In the first of two interviews running over the coming days as part of the spotlight on New Directors/New Films series in New York, indieWIRE received short responses from co-director Etgar Keret's Festival de Cannes Camera'd'Or winner, "Jellyfish" (Meduzot), also directed by Shira Geffen set along the scenic Tel Aviv seaside about the lives of three women. Also screening in the series is Lee Isaac Chung's "Munyurangabo," about two boys of opposite ethnicities set against the backdrop of the end of Rwanda's genocide. The films will screen during the event taking place now though April 6.


Winner of the Camera d'Or at the 2007 Festival de Cannes, Etgar Keret and Shira Geffen's "Jellyfish" (Meduzot) tells the story of three very different Tel Aviv women with intersecting stories. Batya, a catering waitress, takes in a child apparently abandoned at a local beach. She works as a server at teh wedding reception for Keren, a bride who breaks her leg and is unable to go on her dream Caribbean honeymoon. Also attending the event is Joy, a non-Hebrew speaking domestic worker who feels guilt for leaving her son behind in her native Philippines. All three travel through Israel's largest city dealing with issues of communication, affection and destiny... Zeitgeist opens the film theatrically beginning April 4 in New York.

Responses by "Jellyfish" co-director Etgar Keret

What initially attracted you to filmmaking?

Being a fiction writer was what attracted me mostly to filmmaking with the chance to collaborate with other creative people and to break that loneliness of writing and creating completely on my own.

What was the inspiration for "Jellyfish?"

It started from a short story Shira [Geffen] wrote about an early childhood memory of hers as a child inside a lifesaver [and] being forgotten in the sea water by her parents at a Tel-Aviv beach. This feeling of being taken away from the beach by the current was the driving force behind the screenplay.

Please elaborate a bit on your approach to making the film.

I think that while fiction writing is all about "speaking" filmmaking is much more about listening, that was the first and most important lesson I had on our first day of the shoot. Before executing my ideas, I should listen to all my partners' ideas. A fiction writer is very much like a cook but a film director is more like a gourmet eater.

What were some of the biggest challenges you faced in making and completing the film?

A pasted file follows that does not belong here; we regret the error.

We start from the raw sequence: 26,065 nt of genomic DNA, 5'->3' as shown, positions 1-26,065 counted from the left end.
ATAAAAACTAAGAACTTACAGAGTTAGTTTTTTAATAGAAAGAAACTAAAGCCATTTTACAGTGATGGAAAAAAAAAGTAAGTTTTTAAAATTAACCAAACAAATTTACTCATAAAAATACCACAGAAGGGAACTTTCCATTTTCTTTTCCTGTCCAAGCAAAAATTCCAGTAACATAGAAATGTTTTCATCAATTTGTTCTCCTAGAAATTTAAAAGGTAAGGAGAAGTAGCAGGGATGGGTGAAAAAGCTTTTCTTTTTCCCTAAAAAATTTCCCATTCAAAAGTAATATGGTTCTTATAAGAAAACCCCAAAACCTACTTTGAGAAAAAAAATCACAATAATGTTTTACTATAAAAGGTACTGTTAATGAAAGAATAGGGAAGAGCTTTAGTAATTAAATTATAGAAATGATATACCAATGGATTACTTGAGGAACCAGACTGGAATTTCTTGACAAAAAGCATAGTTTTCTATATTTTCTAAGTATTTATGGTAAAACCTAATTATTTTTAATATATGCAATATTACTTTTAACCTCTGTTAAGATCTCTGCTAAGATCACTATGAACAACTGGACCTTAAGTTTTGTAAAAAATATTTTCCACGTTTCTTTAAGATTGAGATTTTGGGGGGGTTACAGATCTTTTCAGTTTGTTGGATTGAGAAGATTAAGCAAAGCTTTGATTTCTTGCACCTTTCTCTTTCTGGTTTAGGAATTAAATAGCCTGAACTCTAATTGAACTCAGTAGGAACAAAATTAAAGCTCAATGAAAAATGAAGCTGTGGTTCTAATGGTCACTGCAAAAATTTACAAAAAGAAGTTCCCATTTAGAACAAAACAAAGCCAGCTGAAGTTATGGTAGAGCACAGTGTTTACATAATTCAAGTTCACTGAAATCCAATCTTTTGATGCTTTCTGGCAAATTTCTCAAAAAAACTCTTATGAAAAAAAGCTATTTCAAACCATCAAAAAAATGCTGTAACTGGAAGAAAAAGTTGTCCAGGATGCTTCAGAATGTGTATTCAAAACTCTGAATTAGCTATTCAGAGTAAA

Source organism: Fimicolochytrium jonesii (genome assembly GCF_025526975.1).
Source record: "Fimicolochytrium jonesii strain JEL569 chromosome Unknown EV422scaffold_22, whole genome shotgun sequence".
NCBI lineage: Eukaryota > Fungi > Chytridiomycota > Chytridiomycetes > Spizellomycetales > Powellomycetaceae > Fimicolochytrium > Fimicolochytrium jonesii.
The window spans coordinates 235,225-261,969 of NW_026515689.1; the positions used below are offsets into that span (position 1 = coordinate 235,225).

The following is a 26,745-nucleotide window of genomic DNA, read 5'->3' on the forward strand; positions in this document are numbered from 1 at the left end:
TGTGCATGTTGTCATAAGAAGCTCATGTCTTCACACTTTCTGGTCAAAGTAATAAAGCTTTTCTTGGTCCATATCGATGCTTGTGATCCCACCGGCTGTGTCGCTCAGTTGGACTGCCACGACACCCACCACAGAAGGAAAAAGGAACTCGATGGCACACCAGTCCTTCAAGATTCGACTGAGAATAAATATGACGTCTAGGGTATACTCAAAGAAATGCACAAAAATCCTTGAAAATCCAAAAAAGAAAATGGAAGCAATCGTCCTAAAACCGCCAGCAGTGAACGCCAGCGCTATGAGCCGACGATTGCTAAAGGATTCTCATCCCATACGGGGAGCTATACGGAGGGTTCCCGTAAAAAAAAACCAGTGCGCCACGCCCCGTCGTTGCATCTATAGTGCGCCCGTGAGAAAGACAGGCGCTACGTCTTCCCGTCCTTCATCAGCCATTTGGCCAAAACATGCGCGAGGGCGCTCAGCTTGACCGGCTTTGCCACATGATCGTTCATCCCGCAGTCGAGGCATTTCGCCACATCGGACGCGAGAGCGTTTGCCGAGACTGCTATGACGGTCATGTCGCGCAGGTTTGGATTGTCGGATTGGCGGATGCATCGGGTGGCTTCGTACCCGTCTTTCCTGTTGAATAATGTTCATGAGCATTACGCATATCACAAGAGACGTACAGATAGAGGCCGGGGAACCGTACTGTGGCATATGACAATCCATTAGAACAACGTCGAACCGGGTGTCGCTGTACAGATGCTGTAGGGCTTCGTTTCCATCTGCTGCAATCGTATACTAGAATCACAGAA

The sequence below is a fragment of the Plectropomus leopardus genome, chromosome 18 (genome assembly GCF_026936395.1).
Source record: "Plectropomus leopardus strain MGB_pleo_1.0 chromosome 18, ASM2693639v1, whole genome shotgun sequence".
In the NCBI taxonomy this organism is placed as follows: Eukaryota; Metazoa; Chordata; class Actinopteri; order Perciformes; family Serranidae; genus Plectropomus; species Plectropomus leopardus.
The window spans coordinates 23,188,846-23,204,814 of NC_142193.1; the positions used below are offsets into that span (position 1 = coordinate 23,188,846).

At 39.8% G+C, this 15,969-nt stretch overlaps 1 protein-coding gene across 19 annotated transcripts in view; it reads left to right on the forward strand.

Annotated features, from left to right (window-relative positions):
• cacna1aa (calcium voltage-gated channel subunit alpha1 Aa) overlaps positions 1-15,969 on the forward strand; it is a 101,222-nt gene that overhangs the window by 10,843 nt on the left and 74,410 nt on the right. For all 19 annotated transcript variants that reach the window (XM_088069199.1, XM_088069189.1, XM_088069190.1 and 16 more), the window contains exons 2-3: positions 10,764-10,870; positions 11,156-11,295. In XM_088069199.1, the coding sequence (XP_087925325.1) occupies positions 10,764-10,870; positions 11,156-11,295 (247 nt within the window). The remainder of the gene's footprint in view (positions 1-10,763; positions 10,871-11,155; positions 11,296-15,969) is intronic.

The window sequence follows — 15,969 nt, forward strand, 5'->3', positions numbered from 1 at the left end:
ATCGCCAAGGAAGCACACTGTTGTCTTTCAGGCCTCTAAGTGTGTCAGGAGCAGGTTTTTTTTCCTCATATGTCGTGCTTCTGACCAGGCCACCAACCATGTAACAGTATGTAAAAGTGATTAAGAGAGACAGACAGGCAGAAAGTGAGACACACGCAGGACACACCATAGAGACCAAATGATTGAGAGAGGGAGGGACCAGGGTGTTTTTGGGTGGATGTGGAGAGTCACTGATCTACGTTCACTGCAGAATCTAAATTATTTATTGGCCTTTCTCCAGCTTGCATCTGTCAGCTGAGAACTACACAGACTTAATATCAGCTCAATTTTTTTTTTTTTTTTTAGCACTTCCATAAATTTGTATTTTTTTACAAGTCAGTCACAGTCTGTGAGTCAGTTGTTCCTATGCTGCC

The biggest challenges and the most frustrating moments were never creative. The creative part was relatively easy. It was things like getting the budget, or winning that extra hour of shooting that were the most stressful and difficult moments for me.

What are your goals for the New Directors/New Films series?

To meet a new audience and listen to its input. Being still new at filmmaking I'm learning right now how people see and experience the film and in many cases it is in a very different way than I would have.


Lee Isaac Chung's "Munyurangabo" is set against the aftermath of the Rwandan genocide. The story follows two young men, one Tutsi, the other Hutu trying to build futures by putting their futures behind them. For Munyurangabo, this means seeking justice for his parents, who were killed during the fighting... His friend Sangwa, however, he hopes life will change after he visits his family whom he had fled. Both reach Sangwa's parents' home, but the couple are weary of Munyurangabo because of his Hutu lineage. The film won the grand jury prize at the 2007 AFI Fest.

Responses by "Munyurangabo" director, Lee Isaac Chung

What initially attracted you to filmmaking?

I enrolled in a video class to fulfill an arts requirement at university. I [then] decided against applying for medical school and started looking for the right film school instead.

What was the inspiration for "Munyurangabo?"

The opportunity to volunteer in Rwanda arose because of my wife's work there and her desire to return. I initially wanted to teach filmmaking, and this idea evolved into making a feature film with and for locals.

Please elaborate a bit on your approach to making the film.

I spent nine weeks in Rwanda with the first six weeks spent interviewing people in Kigali, many of whom I cast, and then spent a week preparing to shoot. We filmed for eleven days using a nine page
handwritten script, relying on improvisation and daily morning writing sessions while shooting the film in sequence.

What were some of the biggest challenges you faced in making and completing the film?

There were a number of challenges in shooting a film in Rwanda, but I think they were much less exotic than what some might expect. Really, we encountered the same problems others would in the States: permits, finances, scheduling... It's clear that film making is a tremendously difficult venture, but I think there is a great reward to that.

What are your goals for the New Directors/New Films series?

No goals for me, I will take it as it comes, whatever it is.